There are four reasons in this chapter why He came down to taste death. First, for God's glory. (v. 10) It became God so to deal with Christ. In Christ's holiness (and it was absolute) He knew what it was to be made sin; in His love He knew what it was to be forsaken. There is not an instant that I am not perfect before God in virtue of the blood. The blood under God's eye never alters in its value; it is perfect and constant. The second reason is, because the power of evil was rampant there. (v. 14) He takes out the sting of death for the believer. What is death to a person who knows the value of Christ's death? Why, it is simply, "Absent from the body, present with the Lord." The very things that would be my ruin - death and judgment - are the very things that have saved me; for Christ has borne them for me. The Red Sea was death and judgment to the Egyptians, but it saved the Israelites. It is not merely the fear of sin or the fear of judgment, but it is the " fear of death," and Christ has been through it, and taken the sting out of it. "All things are yours . . . life or death." (1 Cor. 3:21, 22) The third reason is, our sins required it. (v. 17) A complete, perfect propitiation. I get to feel my sins the moment I am converted, but I had not committed one of them when Christ bore them. It is all one to God when I committed them. It is the value of the work itself before God. I come to know it at a given moment. God would slight the blood of His own Son, if He imputed sin to me. He gave it (the propitiation) in love, and accepted it in righteousness. A person never has guile out of his heart till he knows forgiveness; till then he never overcomes the tendency to excuse himself. I do not mean wilful guile. Aaron, for instance, "There came out this calf." (Ex. 32) Adam again, "The woman whom thou gavest to be with me." (Gen. 2) Supposing a man comes to pay my debts, I tell him every farthing I owe - all that is in my heart. When I see what God is going to do, I am glad for Him to know it all. "I said I will confess my transgressions unto the Lord, and thou forgavest the iniquity of my sin." (Ps. 32) Trusting God's love, we come and confess our sins, and find they are all gone. Perfect forgiveness was never known till the gospel came in; forbearance there was. Now we know absolute, perfect forgiveness, and an eternal redemption, as the fruit of Christ's eternal work.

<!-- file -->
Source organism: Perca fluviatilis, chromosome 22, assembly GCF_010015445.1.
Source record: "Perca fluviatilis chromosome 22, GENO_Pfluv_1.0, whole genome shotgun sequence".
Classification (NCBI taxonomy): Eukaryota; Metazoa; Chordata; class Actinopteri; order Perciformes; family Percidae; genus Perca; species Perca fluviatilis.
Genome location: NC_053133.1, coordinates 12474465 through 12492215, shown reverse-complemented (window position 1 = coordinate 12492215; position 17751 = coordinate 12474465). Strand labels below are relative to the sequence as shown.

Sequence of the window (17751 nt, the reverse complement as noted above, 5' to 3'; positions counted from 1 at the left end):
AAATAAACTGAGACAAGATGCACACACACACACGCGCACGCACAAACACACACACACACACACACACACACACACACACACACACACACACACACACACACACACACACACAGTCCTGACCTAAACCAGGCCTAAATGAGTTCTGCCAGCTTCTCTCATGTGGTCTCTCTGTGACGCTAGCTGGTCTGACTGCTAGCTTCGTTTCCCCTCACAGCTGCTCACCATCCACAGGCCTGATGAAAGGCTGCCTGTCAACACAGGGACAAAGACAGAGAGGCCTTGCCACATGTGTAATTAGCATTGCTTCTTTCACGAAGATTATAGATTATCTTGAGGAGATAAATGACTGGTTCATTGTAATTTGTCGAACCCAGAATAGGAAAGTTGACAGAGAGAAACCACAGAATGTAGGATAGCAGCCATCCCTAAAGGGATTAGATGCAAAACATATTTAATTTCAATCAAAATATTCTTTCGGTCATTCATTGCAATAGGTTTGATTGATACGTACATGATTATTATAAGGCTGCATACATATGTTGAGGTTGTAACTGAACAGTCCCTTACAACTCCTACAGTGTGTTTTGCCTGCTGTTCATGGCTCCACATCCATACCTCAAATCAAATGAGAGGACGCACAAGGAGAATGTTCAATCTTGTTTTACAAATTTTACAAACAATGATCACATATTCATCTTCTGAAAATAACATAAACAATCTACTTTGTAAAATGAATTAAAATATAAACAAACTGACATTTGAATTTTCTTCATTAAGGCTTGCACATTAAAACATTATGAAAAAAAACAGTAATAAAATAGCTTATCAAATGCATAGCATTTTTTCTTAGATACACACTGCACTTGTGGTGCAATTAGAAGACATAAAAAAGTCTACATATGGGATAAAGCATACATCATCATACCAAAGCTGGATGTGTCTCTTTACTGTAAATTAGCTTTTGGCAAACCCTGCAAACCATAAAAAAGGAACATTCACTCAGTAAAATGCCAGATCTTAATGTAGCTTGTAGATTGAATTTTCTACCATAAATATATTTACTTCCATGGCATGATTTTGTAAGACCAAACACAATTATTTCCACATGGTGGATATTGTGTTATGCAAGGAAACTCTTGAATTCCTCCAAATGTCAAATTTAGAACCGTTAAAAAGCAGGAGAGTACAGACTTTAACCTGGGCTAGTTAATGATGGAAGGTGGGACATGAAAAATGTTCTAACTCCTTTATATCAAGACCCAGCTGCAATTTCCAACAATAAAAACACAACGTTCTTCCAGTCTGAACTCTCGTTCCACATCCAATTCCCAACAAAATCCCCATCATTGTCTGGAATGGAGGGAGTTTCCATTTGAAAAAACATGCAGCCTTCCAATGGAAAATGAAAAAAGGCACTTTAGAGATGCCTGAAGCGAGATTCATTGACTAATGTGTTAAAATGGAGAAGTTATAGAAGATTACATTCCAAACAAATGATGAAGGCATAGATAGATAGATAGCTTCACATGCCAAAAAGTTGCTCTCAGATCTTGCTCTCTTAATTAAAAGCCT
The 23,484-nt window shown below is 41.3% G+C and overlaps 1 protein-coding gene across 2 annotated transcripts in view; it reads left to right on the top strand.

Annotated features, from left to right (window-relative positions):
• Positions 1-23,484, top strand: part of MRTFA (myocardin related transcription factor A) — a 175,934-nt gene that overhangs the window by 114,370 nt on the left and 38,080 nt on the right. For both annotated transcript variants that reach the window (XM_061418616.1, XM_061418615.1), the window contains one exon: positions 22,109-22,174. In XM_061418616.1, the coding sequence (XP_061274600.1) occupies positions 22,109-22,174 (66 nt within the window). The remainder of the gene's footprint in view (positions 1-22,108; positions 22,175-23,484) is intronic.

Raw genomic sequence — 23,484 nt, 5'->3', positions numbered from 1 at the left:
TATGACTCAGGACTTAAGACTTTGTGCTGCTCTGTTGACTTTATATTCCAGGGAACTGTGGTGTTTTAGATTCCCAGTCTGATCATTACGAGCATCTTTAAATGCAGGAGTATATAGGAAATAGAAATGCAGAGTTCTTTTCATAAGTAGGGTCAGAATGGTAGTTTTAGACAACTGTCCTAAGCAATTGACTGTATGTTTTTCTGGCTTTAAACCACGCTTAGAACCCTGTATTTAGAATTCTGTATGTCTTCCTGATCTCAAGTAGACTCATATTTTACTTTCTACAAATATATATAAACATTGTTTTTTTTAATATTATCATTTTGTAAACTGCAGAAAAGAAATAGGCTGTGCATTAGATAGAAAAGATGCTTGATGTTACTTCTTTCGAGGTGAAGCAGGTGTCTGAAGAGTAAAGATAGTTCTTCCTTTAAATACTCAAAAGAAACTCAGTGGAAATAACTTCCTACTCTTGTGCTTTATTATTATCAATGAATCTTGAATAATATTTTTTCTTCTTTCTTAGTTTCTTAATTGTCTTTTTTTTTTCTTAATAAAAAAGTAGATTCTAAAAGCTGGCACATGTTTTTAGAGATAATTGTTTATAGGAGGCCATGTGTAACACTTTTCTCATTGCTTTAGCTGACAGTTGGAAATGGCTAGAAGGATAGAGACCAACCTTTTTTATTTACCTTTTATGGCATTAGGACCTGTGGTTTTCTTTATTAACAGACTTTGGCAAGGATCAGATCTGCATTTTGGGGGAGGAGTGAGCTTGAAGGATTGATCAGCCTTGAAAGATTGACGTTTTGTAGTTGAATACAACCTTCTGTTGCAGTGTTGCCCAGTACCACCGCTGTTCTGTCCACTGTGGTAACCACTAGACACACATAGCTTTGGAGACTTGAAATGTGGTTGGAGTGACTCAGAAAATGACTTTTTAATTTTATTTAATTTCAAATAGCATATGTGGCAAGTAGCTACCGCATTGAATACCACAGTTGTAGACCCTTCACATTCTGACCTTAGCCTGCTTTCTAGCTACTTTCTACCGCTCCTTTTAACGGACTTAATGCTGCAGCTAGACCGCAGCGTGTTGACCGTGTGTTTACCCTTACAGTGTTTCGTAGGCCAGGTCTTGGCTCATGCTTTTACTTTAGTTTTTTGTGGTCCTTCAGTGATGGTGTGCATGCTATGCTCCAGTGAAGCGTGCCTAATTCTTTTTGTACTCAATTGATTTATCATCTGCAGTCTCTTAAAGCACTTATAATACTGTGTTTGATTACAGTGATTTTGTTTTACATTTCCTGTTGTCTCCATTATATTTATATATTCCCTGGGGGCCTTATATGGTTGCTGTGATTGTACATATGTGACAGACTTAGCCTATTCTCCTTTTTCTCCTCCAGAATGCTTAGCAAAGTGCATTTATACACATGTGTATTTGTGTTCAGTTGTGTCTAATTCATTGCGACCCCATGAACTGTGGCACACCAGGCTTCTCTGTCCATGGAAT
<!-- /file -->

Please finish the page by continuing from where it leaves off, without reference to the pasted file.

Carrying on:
The fourth reason is, He is able to sympathise. (v. 18) I do not want sympathy for my sins; I want the hatchet of God's word applied to them. "In that He Himself hath suffered being tempted, He is able to succour them that are tempted." (Chap. 4:12.) With Him there is an experimental knowledge of all the difficulties the saints pass through. I know Christ's power, of course; but then I know the sympathy of His heart. I cannot be in a trouble that Christ is not with me, and that He does not understand, and has felt more deeply than me, for a good deal of pride and selfishness often carry us through; but "He suffered being tempted," but never gave way. Here we are, walking through this world, but there is not a single thing that Christ does not see, and know, and feel. His disciples were compassed with infirmity; but He went through infirmity, and felt it, and is now on high. We have first in this chapter where Christ is - at the right hand of God, but not all things put under Him yet; and then these four reasons for which Christ took the capacity of dying.

There is another thing which we find in this chapter, and that is, the positive blessing in verse 11. It is not the unity of the body here, but Christ; and they who are sanctified "are all of one," all one thing or piece, so to speak, but He the Head. Christ and all the saints are one set. It does not say that He came down as one of us, for He was totally alone till His death. "Except a corn of wheat fall into the ground and die, it abideth alone." He has brought us to Himself. As we were one with Adam, we are much more really one with Christ, joined by the Holy Ghost. We do not believe in His love enough, and the full reality and present exercise of it towards us; I mean in Him, of course.

"In the midst of the Church will I sing praise unto thee." (v. 12.) We ought to feel, each time we meet as an assembly, that Christ is there, and leads the praise. Think what it is that Christ should be there, and raising the song, so to speak! It is a wonderful thing, the present way He holds us as identified with Himself.

The Lord give us to taste and know that constant and exercised love of God towards us, shown in His death, but not all spent in His death, but exercised constantly toward us.

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There is nothing so petty as the human heart, but nothing on which God, by His grace, can compose such lovely and transcendent music, because man is the subject of redemption through Christ.